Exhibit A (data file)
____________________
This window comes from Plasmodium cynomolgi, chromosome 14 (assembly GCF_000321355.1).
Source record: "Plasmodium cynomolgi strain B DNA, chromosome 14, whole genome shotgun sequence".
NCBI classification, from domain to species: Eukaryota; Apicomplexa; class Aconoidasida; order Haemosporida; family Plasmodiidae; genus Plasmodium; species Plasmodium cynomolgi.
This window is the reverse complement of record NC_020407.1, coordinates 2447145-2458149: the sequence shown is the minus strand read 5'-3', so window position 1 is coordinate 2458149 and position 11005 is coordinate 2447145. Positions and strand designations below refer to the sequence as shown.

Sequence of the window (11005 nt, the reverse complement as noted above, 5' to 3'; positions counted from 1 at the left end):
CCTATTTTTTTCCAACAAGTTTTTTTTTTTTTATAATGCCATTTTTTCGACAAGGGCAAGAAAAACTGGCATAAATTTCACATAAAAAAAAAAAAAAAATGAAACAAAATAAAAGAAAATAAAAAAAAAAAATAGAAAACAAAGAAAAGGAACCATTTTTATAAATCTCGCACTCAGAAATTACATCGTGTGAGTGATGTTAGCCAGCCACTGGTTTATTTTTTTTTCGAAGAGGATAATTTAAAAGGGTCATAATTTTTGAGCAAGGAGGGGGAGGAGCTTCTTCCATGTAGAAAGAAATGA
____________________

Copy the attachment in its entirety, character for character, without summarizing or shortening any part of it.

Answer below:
This window comes from Plasmodium cynomolgi, chromosome 14 (assembly GCF_000321355.1).
Source record: "Plasmodium cynomolgi strain B DNA, chromosome 14, whole genome shotgun sequence".
NCBI classification, from domain to species: Eukaryota; Apicomplexa; class Aconoidasida; order Haemosporida; family Plasmodiidae; genus Plasmodium; species Plasmodium cynomolgi.
This window is the reverse complement of record NC_020407.1, coordinates 2447145-2458149: the sequence shown is the minus strand read 5'-3', so window position 1 is coordinate 2458149 and position 11005 is coordinate 2447145. Positions and strand designations below refer to the sequence as shown.

Sequence of the window (11005 nt, the reverse complement as noted above, 5' to 3'; positions counted from 1 at the left end):
CCTATTTTTTTCCAACAAGTTTTTTTTTTTTTATAATGCCATTTTTTCGACAAGGGCAAGAAAAACTGGCATAAATTTCACATAAAAAAAAAAAAAAAATGAAACAAAATAAAAGAAAATAAAAAAAAAAAATAGAAAACAAAGAAAAGGAACCATTTTTATAAATCTCGCACTCAGAAATTACATCGTGTGAGTGATGTTAGCCAGCCACTGGTTTATTTTTTTTTCGAAGAGGATAATTTAAAAGGGTCATAATTTTTGAGCAAGGAGGGGGAGGAGCTTCTTCCATGTAGAAAGAAATGA